||Incumbent hold||Raymond Ho Chung-tai 60.69%|
Luk Wang-kwong 39.31%
|Architectural, Surveying and Planning||Edward Ho Sing-tin (Liberal)||Incumbent lost re-election
|Kaizer Lau Ping-cheung 39.88%|
Kenneth Law Kin-chung (Independent) 32.61%
Edward Ho Sing-tin (Liberal) 27.51%
|Labour (3 seats)||Lee Kai-ming
|Li Fung-ying (Nonpartisan) 283|
Leung Fu-wah (Nonpartisan) 259
Chan Kwok-keung (DAB) 226
Leung Suet-fong 102
|Social Welfare||Law Chi-kwong
|Incumbent hold||Law Chi-kwong (Democratic) 65.93% |
Grace Leung Yuet-ming (Nonpartisan) 34.07%
|Real Estate and Construction||Ronald Joseph Arculli
|Abraham Shek Lai-him (Independent) 75.48%|
Jimmy Tse Lai-leung (Independent) 24.52%
|Incumbent hold||Howard Young (Liberal) 45.07%|
Joseph Tung Yao-chung (Nonpartisan) 32.40%
Francis Bagaman (Nonpartisan) 22.53%
|Commercial (First)||James Tien Pei-chun
|Incumbent hold||Jeffrey Lam Kin-fung (Liberal)|
|Commercial (Second)||Philip Wong Yu-hong||Incumbent hold|| Philip Wong Yu-hong |
|Industrial (First)||Kenneth Ting Woo-shou
|Incumbent hold||Kenneth Ting Woo-shou (Liberal) 57.22%|
Chan Siu-king (Nonpartisan) 42.78%
|Industrial (Second)||Lui Ming-wah||Incumbent hold||Lui Ming-wah|
|Finance||David Li Kwok-po||Incumbent hold||David Li Kwok-po 73.55%|
Leo Kung Lin-cheng 26.45%
|Financial Services||Fung Chi-kin||Incumbent lost re-election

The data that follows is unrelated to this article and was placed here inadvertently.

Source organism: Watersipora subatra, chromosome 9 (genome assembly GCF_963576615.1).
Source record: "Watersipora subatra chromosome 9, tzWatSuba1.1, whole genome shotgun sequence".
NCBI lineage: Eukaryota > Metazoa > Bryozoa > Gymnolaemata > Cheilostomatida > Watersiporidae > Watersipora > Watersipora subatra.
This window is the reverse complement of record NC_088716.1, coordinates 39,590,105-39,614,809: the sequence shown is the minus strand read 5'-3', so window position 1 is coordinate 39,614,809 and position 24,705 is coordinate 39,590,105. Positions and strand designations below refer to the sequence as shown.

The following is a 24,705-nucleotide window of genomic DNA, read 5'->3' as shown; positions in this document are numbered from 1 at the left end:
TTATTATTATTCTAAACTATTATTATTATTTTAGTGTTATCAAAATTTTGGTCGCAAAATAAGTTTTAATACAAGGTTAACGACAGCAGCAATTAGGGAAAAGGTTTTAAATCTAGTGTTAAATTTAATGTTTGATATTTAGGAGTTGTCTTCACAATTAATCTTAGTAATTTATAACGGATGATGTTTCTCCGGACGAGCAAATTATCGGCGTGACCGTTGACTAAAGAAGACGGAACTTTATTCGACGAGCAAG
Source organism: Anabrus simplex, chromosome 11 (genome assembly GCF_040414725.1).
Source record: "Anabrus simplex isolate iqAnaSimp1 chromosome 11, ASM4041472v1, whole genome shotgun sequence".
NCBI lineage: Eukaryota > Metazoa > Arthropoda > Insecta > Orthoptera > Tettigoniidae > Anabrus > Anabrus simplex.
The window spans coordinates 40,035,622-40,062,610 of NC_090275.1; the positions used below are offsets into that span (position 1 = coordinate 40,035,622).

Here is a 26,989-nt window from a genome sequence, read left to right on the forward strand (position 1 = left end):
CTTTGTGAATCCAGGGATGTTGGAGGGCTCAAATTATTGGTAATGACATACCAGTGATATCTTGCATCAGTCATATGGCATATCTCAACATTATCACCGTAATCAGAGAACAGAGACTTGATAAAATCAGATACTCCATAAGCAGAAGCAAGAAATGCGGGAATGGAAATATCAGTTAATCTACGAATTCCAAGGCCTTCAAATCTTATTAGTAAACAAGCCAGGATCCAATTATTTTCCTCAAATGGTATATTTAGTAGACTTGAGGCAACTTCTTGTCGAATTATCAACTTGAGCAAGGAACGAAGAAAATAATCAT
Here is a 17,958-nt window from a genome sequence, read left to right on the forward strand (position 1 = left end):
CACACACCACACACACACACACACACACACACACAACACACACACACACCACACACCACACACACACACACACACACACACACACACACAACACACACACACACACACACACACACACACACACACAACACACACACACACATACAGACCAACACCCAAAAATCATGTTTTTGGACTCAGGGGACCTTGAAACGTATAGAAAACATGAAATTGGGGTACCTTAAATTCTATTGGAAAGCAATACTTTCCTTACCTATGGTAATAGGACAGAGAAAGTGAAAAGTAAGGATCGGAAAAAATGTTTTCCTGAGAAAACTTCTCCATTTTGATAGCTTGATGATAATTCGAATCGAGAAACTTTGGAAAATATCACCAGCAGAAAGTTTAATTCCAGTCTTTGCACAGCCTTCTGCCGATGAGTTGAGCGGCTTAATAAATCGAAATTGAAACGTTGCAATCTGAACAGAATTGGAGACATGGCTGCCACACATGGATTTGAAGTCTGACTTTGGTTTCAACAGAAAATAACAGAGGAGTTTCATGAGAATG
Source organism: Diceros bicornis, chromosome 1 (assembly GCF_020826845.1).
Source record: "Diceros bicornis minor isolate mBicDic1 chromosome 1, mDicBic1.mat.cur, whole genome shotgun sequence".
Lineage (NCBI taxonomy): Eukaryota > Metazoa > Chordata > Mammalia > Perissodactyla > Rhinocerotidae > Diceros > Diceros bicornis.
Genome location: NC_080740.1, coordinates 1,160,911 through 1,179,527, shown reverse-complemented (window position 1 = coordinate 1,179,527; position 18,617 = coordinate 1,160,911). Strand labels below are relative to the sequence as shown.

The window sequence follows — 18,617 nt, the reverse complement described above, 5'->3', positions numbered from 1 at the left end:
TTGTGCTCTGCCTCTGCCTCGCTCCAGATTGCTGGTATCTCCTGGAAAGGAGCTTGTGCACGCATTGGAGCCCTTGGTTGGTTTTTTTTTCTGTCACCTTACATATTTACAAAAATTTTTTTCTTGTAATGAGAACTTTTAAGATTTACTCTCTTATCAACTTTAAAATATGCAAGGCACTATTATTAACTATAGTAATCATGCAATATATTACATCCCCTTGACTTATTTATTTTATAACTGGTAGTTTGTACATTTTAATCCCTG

|Wu King-cheong 53.47%|
Fung Chi-kin (Progressive Alliance) 40.18%
Irene So Wai-yin 6.35%
|Sports, Performing Arts, Culture and Publication||Timothy Fok Tsun-ting||Incumbent hold||Timothy Fok Tsun-ting|
|Import and Export||Hui Cheung-ching
|Incumbent hold||Hui Cheung-ching (Progressive Alliance)|
|Textiles and Garment||Sophie Lau Yau-fun
|Incumbent hold||Sophie Lau Yau-fun (Liberal)|
|Wholesale and Retail||Selina Chow Liang Shuk-yee
|Incumbent hold||Selina Chow Liang Shuk-yee (Liberal) 75.40%|
Lau Chi-wing 24.60%
|Information Technology||Sin Chung-kai
|Incumbent hold||Sin Chung-kai (Democratic) 73.69%|
Kan Wing-kay 26.31%
|Catering||New constituencies||Tommy Cheung Yu-yan (Liberal) 53.59%|
Leung Kwok-cheong 26.11%
David Ng Tak-leung (DAB) 20.30%
|District Council||Ip Kwok-him (DAB) 57.39%|
Cosmas Chiang Sai-cheong (Liberal) 42.61%
Election Committee (6 seats)Edit
|24||Progressive Alliance||David Chu Yu-lin||464|
|26||Independent||Rita Fan Hsu Lai-tai||651|
|29||Progressive Alliance||Ambrose Lau Hon-chuen||594|
- Poon, Kit (2007). The Political Future of Hong Kong: Democracy Within Communist China. Routledge. p. 72.
- "Annex II : Method for the Formation of the Legislative Council of the Hong Kong Special Administrative Region and Its Voting Procedures". The Basic Law.
- Rioni Nova Publishers, S. G. (2002). Hong Kong in Focus: Political and Economic Issues. p. 23.
- "2000 LegCo Election- Facts about the Election". Elections.gov.hk.